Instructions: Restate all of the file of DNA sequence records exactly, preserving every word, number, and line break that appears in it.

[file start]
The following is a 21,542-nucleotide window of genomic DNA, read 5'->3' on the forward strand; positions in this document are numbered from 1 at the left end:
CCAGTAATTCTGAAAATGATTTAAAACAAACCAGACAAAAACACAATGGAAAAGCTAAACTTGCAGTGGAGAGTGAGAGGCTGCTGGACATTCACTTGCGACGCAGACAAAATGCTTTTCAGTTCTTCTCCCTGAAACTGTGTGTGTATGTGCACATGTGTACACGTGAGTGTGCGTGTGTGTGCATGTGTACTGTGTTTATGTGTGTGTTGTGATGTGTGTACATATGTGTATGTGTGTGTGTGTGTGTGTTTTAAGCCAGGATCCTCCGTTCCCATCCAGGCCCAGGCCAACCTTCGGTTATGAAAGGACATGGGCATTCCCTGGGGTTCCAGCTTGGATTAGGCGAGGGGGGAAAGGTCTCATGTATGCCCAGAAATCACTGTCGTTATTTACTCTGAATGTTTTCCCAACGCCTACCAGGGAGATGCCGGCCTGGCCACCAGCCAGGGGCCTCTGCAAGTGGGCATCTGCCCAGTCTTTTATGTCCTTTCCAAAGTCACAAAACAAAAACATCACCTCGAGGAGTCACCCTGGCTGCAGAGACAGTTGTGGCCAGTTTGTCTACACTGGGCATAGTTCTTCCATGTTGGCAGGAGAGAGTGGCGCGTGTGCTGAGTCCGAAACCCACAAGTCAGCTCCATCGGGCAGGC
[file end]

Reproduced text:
The following is a 21,542-nucleotide window of genomic DNA, read 5'->3' on the forward strand; positions in this document are numbered from 1 at the left end:
CCAGTAATTCTGAAAATGATTTAAAACAAACCAGACAAAAACACAATGGAAAAGCTAAACTTGCAGTGGAGAGTGAGAGGCTGCTGGACATTCACTTGCGACGCAGACAAAATGCTTTTCAGTTCTTCTCCCTGAAACTGTGTGTGTATGTGCACATGTGTACACGTGAGTGTGCGTGTGTGTGCATGTGTACTGTGTTTATGTGTGTGTTGTGATGTGTGTACATATGTGTATGTGTGTGTGTGTGTGTGTTTTAAGCCAGGATCCTCCGTTCCCATCCAGGCCCAGGCCAACCTTCGGTTATGAAAGGACATGGGCATTCCCTGGGGTTCCAGCTTGGATTAGGCGAGGGGGGAAAGGTCTCATGTATGCCCAGAAATCACTGTCGTTATTTACTCTGAATGTTTTCCCAACGCCTACCAGGGAGATGCCGGCCTGGCCACCAGCCAGGGGCCTCTGCAAGTGGGCATCTGCCCAGTCTTTTATGTCCTTTCCAAAGTCACAAAACAAAAACATCACCTCGAGGAGTCACCCTGGCTGCAGAGACAGTTGTGGCCAGTTTGTCTACACTGGGCATAGTTCTTCCATGTTGGCAGGAGAGAGTGGCGCGTGTGCTGAGTCCGAAACCCACAAGTCAGCTCCATCGGGCAGGC